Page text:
Imagine if the executives at Enron governed the entire economy. They could merely have taken taxpayers' money to continue to finance their mistakes. This is precisely how every centralised economy has been brought down throughout history.
The genius of capitalism is that we abandon the failed and move on with the successes. Enron collapsed and the resources were recycled into other corporations and even though many people were hurt in the process, American energy consumers hardly noticed the collapse.

CSR - responsible or irresponsible?

Where does this leave corporate social responsibility? Possibly nowhere, at least not in its modern, ideological version because if you agree that the best thing corporations do is to use society's resources as efficiently as possible, everything else they do will make them less productive and beneficial.
When CSR experts encourage corporations to improve the region, the environment, and their staff or to build hospitals and schools, they say that corporations have to "give something back to the community".

Give something back to the community? Where have these people been during the last few centuries? The innovators and entrepreneurs built this community and took us out of the squalor and misery that had always been the fate of mankind. During the last 50 years the income of the average human has been increased by twice as much as it increased in the 500 years before. During the last 50 years, global poverty has been reduced more than it had been in the 500 years before. In the last 30 years, the average income in developing countries has been doubled and child labour and chronic hunger has been cut in half.

Despite all our problems, we live in the golden era of human improvement. And this is all dependent on wealth creation and the scientific and technological breakthroughs that are possible because of wealth creation. It is a result of corporations continually shifting resources from less profitable and efficient uses to the more profitable and efficient. Therefore, a corporation in its normal activities is on the whole something good, something fantastic, something worth encouraging. If the owners of an individual corporation are interested in doing other things apart from that, they should feel free. But don't ever suggest that corporations who confine themselves to increasing production and productivity and giving us more and better goods and services are in some ways "irresponsible". That's not merely wrong. It's an insult.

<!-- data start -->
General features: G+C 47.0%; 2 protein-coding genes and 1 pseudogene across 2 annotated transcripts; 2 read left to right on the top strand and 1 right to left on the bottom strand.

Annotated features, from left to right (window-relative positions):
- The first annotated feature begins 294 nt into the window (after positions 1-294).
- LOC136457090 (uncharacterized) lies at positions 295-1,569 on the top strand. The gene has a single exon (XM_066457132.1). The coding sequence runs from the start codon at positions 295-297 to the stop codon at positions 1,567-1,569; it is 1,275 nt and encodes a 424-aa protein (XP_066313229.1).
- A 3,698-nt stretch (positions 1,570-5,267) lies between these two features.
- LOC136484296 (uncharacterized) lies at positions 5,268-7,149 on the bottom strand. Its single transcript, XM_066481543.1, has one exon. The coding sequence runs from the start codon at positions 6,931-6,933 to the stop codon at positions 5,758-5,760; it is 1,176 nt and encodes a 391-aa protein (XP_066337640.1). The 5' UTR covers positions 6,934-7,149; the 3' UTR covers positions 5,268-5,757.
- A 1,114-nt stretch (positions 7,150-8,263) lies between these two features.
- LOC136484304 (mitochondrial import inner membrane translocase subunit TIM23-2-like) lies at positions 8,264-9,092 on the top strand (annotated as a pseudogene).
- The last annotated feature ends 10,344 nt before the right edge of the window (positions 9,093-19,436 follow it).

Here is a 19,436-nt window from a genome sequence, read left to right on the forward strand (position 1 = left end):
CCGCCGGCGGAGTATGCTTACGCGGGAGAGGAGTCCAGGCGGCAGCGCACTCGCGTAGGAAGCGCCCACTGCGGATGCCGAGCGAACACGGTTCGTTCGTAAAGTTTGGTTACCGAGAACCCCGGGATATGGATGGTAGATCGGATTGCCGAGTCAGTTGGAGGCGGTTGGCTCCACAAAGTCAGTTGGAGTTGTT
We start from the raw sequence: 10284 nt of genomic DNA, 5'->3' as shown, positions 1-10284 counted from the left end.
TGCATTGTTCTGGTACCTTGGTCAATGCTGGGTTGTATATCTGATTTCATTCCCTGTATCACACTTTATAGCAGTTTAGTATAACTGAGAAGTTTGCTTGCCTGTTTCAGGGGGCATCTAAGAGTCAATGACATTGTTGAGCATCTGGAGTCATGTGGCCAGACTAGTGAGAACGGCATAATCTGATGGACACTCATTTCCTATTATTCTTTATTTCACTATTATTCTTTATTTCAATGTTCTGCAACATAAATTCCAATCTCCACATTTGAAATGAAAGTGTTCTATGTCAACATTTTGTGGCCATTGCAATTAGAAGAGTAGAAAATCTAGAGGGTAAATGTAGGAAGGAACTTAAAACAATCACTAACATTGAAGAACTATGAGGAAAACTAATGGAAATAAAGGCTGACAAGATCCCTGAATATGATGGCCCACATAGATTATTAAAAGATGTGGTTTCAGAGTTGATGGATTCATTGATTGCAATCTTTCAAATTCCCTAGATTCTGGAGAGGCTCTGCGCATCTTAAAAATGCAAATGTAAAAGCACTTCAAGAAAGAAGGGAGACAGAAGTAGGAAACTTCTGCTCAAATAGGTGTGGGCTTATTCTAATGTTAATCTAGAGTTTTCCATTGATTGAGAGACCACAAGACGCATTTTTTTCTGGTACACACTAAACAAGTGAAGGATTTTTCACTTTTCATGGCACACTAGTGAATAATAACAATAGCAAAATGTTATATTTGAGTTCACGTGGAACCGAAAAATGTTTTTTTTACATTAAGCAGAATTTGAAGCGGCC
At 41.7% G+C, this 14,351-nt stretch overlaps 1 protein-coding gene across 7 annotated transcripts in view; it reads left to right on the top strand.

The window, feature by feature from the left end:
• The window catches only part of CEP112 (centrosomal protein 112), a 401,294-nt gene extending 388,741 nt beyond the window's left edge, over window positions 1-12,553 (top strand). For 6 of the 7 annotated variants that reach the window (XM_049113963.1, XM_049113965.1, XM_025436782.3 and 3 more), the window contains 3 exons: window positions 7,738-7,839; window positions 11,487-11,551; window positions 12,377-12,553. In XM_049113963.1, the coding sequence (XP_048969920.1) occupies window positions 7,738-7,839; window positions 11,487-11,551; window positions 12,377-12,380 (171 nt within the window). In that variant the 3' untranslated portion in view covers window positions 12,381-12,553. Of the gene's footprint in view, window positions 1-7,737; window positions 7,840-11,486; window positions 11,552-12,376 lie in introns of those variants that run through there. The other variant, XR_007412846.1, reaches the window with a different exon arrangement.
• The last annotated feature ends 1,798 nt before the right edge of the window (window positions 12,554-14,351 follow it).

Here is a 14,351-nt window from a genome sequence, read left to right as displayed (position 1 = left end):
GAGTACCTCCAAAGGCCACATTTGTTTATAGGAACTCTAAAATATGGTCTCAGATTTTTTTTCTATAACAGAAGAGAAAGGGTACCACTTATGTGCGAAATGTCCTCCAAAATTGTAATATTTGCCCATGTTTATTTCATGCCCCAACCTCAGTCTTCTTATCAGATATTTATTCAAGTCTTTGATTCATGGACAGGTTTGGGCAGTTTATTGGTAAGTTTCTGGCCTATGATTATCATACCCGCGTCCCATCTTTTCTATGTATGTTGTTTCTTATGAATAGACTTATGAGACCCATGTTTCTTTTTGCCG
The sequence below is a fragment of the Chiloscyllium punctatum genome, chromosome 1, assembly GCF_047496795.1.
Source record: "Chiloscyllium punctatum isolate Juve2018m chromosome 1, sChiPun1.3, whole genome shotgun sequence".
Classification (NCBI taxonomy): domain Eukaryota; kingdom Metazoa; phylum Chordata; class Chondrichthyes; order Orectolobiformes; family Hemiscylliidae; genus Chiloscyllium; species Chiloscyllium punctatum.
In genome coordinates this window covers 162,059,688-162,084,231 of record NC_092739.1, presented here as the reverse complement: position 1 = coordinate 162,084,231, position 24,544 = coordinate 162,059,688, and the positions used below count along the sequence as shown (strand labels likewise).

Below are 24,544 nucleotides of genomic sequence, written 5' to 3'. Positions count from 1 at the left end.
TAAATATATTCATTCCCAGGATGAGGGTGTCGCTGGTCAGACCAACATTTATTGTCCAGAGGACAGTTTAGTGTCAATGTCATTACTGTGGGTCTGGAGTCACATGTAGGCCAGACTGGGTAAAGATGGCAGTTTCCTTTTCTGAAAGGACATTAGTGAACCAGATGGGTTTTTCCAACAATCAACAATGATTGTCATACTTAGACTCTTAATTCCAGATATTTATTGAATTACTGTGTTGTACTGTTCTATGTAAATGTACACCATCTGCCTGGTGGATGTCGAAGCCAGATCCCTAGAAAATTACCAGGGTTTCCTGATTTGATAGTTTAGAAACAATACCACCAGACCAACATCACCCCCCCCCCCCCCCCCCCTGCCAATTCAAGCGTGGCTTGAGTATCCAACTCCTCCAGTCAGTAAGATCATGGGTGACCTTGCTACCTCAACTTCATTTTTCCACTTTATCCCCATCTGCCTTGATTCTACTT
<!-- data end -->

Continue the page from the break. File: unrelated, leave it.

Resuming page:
Listening to protesters

Some say that Corporate Social Responsibility is a way of selling business, that customers will flock around a company that is seen as responsible and socially decent. In that case, CSR would be a way of giving consumers values and symbols they value more, in exchange for money they value less.
I think there is something to this; people do not want irresponsible companies. But that does not mean that they want the specific behaviour that the CSR-ideologues promote. If it were, corporations would be hoping that their competitors would forget about CSR and ethical behaviour in order for them to gain a competitive advantage. But they are not. Many corporations who go further with CSR - for example Nike - complain that it is unjust that they assume big costs for this whereas others are 'free-riders'. They fight in business associations for self-regulation so that others follow them and sometimes also government regulations to force the others to comply. Why would they be doing this - if they really thought that social responsibility was profitable, a way of selling their goods?